The real estate brokerage industry is taking action on its own to correct a problem that has been festering for decades. The issue: ``Who represents whom'' in a real estate sales transaction. Finally, the lines of broker-agency responsibility are beginning to be clearly drawn. A real estate broker can be the exclusive agent of the property buyer or seller. And it didn't take legislative action to solve the problem.
That single-agency concept -- representing only the buyer or seller -- now is emerging as a strong trend in the real estate marketplace. Multiple Listing Services (MLS) are incorporating this concept into the printed portion of their official listing contract.
Consider the Sonoma County MLS, based in Santa Rosa, Calif. Its newly structured listing contract form, used by all member brokers and salepersons, contains the following statement in bold type:
``It is expressly agreed that any broker who cooperates with the listing broker shall be the sole and exclusive agent of the buyer he represents, and it is the express intention of the parties that the cooperating broker is not the agent or representative of either the seller or the listing agent.
``The cooperating broker and prospective purchaser shall acknowledge this fact before or concurrent with submitting an offer or deposit receipt.''
This legalese verbiage in the new listing contract text represents a major change in the role and responsibilities of real estate brokers. Until this point, a ``cooperating'' broker -- one who serves his buyer-client by selling him a house (or other property) listed by another broker -- actually functioned as a subagent under the listing broker. Legally, he had the obligation to primarily push for the best interests of the property seller.
That's the way listing contracts have been written for decades. While most prospective buyers thought the broker they contacted was representing their interests, the broker was, in fact, an extension of the seller's representative.
That arrangement can create problems. First, the buyer's specific interests and needs may not be adequately served. Second, the property seller may be liable for goofs made by cooperating brokers and salespersons (subagents) as well as the listing broker.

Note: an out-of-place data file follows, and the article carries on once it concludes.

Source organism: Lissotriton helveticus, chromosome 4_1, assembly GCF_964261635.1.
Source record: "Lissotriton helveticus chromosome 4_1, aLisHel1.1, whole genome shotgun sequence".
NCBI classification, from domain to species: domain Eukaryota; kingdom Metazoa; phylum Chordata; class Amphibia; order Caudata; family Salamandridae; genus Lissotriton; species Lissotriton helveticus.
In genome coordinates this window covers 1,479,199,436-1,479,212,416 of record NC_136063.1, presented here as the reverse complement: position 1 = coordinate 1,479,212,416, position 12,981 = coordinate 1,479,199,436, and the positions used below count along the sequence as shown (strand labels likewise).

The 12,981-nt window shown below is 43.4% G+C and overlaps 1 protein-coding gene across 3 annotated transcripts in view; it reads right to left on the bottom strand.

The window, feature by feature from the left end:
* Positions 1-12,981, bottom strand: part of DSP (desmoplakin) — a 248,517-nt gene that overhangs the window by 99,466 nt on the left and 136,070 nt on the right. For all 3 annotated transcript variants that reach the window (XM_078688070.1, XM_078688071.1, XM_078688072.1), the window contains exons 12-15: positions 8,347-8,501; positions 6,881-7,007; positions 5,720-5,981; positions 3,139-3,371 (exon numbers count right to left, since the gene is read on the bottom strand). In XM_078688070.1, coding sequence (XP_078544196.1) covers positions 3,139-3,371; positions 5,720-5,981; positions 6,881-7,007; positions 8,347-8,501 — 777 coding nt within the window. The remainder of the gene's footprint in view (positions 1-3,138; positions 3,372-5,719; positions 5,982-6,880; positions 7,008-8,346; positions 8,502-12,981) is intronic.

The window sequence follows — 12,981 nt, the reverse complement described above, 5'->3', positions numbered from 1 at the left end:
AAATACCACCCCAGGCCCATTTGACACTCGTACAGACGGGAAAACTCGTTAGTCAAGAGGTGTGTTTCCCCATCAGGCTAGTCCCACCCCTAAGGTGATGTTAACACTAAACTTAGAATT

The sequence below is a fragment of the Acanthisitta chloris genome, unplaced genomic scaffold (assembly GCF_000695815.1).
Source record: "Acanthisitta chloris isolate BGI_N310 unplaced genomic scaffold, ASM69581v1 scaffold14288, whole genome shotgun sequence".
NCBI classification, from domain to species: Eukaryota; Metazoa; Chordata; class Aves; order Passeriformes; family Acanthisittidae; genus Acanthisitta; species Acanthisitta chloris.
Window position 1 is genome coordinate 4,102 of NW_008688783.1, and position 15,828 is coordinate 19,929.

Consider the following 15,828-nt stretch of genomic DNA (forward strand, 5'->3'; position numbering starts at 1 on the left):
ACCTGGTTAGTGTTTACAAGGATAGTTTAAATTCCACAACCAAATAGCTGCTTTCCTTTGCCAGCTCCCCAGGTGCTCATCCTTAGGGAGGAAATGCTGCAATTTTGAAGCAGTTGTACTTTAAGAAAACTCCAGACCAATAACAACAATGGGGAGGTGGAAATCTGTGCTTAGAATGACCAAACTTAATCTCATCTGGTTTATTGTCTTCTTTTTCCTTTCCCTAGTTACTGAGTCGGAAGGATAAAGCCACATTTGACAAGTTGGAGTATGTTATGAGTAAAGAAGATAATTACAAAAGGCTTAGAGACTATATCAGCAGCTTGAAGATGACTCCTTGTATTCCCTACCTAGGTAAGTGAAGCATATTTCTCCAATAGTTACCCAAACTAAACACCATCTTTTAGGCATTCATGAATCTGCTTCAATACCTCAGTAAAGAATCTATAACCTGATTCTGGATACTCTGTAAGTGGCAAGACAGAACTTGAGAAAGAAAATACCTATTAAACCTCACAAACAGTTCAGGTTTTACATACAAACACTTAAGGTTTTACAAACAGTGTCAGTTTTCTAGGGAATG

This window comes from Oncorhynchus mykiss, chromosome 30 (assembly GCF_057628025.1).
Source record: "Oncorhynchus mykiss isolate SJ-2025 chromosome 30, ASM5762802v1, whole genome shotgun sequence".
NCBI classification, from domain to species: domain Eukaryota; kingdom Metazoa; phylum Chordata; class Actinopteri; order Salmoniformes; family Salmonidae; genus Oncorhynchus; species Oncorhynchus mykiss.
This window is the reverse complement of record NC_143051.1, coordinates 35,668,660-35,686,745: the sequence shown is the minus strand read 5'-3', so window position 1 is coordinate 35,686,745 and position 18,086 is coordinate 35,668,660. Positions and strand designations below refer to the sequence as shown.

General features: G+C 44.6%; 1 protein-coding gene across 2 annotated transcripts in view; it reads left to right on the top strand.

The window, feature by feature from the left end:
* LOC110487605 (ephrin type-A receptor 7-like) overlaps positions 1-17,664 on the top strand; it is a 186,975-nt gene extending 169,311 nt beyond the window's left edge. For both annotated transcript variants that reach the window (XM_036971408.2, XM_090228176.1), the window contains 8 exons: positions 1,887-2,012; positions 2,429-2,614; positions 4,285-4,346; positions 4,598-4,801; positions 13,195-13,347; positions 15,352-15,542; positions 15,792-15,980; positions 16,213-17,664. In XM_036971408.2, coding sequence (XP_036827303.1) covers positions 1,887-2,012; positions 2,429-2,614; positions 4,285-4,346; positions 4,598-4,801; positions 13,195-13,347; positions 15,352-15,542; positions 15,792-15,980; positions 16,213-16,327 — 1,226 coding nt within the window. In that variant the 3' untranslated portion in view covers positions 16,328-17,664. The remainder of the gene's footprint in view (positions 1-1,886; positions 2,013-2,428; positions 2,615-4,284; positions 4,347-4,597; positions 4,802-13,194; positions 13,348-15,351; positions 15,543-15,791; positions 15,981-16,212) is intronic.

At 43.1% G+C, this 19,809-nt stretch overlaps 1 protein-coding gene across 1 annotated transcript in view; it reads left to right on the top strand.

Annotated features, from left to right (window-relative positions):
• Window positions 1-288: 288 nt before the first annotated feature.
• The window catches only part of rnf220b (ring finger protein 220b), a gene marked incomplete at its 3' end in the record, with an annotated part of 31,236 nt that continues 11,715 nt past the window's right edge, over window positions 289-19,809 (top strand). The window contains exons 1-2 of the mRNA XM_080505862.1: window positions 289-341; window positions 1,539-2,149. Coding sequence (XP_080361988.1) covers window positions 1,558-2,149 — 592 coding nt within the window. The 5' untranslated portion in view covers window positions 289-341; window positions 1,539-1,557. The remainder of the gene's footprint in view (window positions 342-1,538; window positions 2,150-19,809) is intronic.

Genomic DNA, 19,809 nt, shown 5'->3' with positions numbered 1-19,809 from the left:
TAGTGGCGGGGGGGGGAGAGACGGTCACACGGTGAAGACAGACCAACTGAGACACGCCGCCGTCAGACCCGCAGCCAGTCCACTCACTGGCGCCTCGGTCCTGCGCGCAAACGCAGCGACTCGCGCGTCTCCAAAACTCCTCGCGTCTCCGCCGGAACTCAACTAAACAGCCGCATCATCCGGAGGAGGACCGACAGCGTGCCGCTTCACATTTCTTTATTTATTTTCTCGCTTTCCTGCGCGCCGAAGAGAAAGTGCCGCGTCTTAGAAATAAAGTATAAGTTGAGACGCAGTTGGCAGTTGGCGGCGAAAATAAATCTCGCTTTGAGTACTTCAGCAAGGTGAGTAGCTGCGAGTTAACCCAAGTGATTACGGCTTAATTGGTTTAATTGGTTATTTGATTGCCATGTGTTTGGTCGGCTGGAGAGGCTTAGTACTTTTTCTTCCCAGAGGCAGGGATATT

``Many buyers and sellers don't really want that [subagency] concept,'' says W. Jerome Thomas, chief legal officer for the California Department of Real Estate. ``But they have been stuck with it because of the listing and sales contract forms structured by the National Association of Realtors, state Realtor associations, and other groups.''
Thomas points out that the recent swing toward separating buyer-seller agency responsibilities is due largely to public awareness of representation problems and their potential dangers. Also, many attorneys have started using this agency situation as an argument in court to gain a rescission of a sales contract for a buyer-client.
In the wake of public and broker awareness of the problem, major real estate groups now are beginning to actively address the subject. In California, for example, the state Realtor association has set up a dual agency committee, while the Department of Real Estate has organized a special task force.
Efforts to solve the agency representation confusion problem by changing the wording in listing contracts is not endorsed by William North, general legal counsel for the National Association of Realtors.
``Far from alleviating either the consumer-protection problem or the rescission exposure, the [revised wordage] in listing agreements increases both the problem and the exposure,'' wrote Mr. North in a letter to Donald Wiedmann, executive vice-president of the California Association of Realtors.
``At the same time,'' he adds, ``it complicates enormously the entire listing and selling process. To undertake the restructuring of the entire brokerage process and a fundamental change in the relationships long recognized by the courts and upon which the basic marketing structures of the industry have been founded should be undertaken only if it solves and does not exacerbate the problem.''
However, there is an increasingly strong consensus by legal and industry leaders, as well as consumer groups, that such changes are indeed justified and desirable.
``We felt it was important to correct this situation now to enhance the professionalism of our members and protect their clients,'' says Sandy Banks, executive vice-president of the Sonoma County MLS. ``If we [organized real estate] don't act now, the legislature and perhaps the Federal Trade Commission will very likely take action next year.''